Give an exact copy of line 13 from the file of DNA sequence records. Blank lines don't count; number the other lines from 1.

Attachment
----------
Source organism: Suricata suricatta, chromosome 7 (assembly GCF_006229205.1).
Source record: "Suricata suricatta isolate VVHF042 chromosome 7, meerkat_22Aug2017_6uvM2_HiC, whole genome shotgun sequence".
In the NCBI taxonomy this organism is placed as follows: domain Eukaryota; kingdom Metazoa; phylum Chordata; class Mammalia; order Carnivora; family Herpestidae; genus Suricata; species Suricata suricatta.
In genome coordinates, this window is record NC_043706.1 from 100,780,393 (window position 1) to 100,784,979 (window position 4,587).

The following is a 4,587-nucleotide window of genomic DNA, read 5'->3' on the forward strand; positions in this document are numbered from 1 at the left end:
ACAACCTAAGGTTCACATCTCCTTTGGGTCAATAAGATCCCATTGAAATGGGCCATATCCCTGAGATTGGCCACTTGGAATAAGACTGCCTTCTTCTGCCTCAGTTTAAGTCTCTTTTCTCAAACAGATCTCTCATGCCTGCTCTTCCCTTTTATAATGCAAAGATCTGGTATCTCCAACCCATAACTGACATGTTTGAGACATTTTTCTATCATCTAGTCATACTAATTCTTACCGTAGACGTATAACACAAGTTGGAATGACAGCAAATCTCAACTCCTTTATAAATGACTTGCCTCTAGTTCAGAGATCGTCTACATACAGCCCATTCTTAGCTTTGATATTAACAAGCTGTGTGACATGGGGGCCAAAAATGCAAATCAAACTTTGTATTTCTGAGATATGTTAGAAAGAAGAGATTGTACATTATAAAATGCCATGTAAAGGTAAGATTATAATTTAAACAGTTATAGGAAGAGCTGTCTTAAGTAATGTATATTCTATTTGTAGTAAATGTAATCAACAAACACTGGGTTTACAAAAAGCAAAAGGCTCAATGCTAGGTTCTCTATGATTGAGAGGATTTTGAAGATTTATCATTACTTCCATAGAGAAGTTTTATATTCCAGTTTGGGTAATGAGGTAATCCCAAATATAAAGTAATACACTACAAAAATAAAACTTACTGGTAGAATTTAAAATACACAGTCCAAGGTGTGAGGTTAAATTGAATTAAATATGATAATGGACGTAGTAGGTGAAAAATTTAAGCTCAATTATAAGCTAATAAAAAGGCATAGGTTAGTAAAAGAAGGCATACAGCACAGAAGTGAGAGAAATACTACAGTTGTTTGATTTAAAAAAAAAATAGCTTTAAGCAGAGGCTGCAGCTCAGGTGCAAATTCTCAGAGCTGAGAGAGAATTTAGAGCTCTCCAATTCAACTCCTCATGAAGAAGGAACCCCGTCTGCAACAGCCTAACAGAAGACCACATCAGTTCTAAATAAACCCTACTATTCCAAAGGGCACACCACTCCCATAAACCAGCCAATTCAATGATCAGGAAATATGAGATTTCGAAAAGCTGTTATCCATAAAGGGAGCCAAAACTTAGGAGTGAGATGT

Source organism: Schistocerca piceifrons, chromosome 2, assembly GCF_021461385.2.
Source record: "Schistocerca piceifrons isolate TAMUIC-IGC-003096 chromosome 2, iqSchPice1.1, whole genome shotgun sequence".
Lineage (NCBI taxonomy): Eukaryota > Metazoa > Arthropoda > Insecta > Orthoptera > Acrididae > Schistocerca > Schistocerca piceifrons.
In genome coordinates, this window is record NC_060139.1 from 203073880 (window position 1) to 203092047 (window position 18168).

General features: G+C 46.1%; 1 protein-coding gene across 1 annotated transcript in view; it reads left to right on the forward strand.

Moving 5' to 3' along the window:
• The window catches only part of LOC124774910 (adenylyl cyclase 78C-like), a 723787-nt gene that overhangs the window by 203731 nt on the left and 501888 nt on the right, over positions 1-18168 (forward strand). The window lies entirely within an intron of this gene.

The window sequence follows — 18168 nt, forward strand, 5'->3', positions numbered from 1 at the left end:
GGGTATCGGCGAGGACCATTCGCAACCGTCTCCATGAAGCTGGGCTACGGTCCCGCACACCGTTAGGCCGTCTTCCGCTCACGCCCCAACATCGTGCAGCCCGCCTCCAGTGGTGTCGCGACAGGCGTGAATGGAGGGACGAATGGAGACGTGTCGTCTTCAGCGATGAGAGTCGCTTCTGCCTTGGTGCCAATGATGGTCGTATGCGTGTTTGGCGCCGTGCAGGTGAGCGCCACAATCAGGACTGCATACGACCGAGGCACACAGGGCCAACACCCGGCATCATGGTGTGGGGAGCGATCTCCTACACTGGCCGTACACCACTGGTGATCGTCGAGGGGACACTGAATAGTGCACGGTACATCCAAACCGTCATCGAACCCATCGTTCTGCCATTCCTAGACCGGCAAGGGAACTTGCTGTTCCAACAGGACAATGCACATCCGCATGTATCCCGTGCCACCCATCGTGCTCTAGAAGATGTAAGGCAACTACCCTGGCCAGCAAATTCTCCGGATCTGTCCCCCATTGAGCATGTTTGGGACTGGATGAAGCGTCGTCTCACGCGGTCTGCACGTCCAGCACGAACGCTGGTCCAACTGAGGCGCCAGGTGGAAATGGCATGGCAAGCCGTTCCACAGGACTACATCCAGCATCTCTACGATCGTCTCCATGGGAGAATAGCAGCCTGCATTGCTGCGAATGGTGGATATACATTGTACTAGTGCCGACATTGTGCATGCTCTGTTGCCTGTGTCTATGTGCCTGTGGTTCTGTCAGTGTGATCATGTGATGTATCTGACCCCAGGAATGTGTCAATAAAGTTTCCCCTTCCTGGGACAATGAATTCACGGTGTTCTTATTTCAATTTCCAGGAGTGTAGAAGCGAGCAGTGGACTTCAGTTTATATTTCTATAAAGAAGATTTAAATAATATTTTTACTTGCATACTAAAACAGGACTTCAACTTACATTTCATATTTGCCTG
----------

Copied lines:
• The window catches only part of LOC124774910 (adenylyl cyclase 78C-like), a 723787-nt gene that overhangs the window by 203731 nt on the left and 501888 nt on the right, over positions 1-18168 (forward strand). The window lies entirely within an intron of this gene.